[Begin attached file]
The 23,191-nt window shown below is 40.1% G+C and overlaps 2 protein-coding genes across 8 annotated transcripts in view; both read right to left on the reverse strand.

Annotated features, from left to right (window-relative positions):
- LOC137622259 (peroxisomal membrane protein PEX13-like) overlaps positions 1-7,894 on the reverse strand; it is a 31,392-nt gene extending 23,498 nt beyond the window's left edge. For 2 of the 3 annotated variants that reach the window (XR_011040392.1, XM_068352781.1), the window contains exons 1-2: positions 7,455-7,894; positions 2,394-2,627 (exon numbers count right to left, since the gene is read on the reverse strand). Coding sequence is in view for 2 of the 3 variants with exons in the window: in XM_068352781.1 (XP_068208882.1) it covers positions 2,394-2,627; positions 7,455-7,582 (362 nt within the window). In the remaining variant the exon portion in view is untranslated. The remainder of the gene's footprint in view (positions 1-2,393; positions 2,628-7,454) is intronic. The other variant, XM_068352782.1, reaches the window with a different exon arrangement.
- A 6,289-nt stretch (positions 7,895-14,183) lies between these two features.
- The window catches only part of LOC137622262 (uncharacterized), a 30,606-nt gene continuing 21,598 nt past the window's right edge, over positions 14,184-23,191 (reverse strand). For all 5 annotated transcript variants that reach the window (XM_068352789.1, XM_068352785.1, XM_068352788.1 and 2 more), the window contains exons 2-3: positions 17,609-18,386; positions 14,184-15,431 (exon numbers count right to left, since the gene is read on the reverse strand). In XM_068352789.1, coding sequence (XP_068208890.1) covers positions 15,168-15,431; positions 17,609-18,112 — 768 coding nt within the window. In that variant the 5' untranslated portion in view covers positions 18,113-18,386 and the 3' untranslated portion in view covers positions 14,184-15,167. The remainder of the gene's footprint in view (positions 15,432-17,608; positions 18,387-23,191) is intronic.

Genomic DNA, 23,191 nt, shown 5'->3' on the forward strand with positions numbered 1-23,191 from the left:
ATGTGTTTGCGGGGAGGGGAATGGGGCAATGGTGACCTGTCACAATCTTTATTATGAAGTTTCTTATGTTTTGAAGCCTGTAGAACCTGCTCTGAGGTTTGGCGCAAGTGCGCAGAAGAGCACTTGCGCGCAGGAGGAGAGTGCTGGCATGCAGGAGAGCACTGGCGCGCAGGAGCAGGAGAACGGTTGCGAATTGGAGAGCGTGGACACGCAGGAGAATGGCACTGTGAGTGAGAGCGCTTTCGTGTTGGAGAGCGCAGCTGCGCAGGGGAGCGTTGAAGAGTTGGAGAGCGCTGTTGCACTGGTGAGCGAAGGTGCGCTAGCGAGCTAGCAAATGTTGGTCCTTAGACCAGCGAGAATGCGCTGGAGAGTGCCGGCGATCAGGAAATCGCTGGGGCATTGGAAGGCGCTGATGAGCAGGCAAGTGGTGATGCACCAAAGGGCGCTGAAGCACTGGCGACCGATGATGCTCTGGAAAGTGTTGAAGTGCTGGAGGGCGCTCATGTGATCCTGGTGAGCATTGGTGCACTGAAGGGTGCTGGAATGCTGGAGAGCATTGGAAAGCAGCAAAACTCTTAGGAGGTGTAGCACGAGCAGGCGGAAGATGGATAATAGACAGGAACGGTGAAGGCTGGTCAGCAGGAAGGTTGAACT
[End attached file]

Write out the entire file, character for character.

The 23,191-nt window shown below is 40.1% G+C and overlaps 2 protein-coding genes across 8 annotated transcripts in view; both read right to left on the reverse strand.

Annotated features, from left to right (window-relative positions):
- LOC137622259 (peroxisomal membrane protein PEX13-like) overlaps positions 1-7,894 on the reverse strand; it is a 31,392-nt gene extending 23,498 nt beyond the window's left edge. For 2 of the 3 annotated variants that reach the window (XR_011040392.1, XM_068352781.1), the window contains exons 1-2: positions 7,455-7,894; positions 2,394-2,627 (exon numbers count right to left, since the gene is read on the reverse strand). Coding sequence is in view for 2 of the 3 variants with exons in the window: in XM_068352781.1 (XP_068208882.1) it covers positions 2,394-2,627; positions 7,455-7,582 (362 nt within the window). In the remaining variant the exon portion in view is untranslated. The remainder of the gene's footprint in view (positions 1-2,393; positions 2,628-7,454) is intronic. The other variant, XM_068352782.1, reaches the window with a different exon arrangement.
- A 6,289-nt stretch (positions 7,895-14,183) lies between these two features.
- The window catches only part of LOC137622262 (uncharacterized), a 30,606-nt gene continuing 21,598 nt past the window's right edge, over positions 14,184-23,191 (reverse strand). For all 5 annotated transcript variants that reach the window (XM_068352789.1, XM_068352785.1, XM_068352788.1 and 2 more), the window contains exons 2-3: positions 17,609-18,386; positions 14,184-15,431 (exon numbers count right to left, since the gene is read on the reverse strand). In XM_068352789.1, coding sequence (XP_068208890.1) covers positions 15,168-15,431; positions 17,609-18,112 — 768 coding nt within the window. In that variant the 5' untranslated portion in view covers positions 18,113-18,386 and the 3' untranslated portion in view covers positions 14,184-15,167. The remainder of the gene's footprint in view (positions 15,432-17,608; positions 18,387-23,191) is intronic.

Genomic DNA, 23,191 nt, shown 5'->3' on the forward strand with positions numbered 1-23,191 from the left:
ATGTGTTTGCGGGGAGGGGAATGGGGCAATGGTGACCTGTCACAATCTTTATTATGAAGTTTCTTATGTTTTGAAGCCTGTAGAACCTGCTCTGAGGTTTGGCGCAAGTGCGCAGAAGAGCACTTGCGCGCAGGAGGAGAGTGCTGGCATGCAGGAGAGCACTGGCGCGCAGGAGCAGGAGAACGGTTGCGAATTGGAGAGCGTGGACACGCAGGAGAATGGCACTGTGAGTGAGAGCGCTTTCGTGTTGGAGAGCGCAGCTGCGCAGGGGAGCGTTGAAGAGTTGGAGAGCGCTGTTGCACTGGTGAGCGAAGGTGCGCTAGCGAGCTAGCAAATGTTGGTCCTTAGACCAGCGAGAATGCGCTGGAGAGTGCCGGCGATCAGGAAATCGCTGGGGCATTGGAAGGCGCTGATGAGCAGGCAAGTGGTGATGCACCAAAGGGCGCTGAAGCACTGGCGACCGATGATGCTCTGGAAAGTGTTGAAGTGCTGGAGGGCGCTCATGTGATCCTGGTGAGCATTGGTGCACTGAAGGGTGCTGGAATGCTGGAGAGCATTGGAAAGCAGCAAAACTCTTAGGAGGTGTAGCACGAGCAGGCGGAAGATGGATAATAGACAGGAACGGTGAAGGCTGGTCAGCAGGAAGGTTGAACT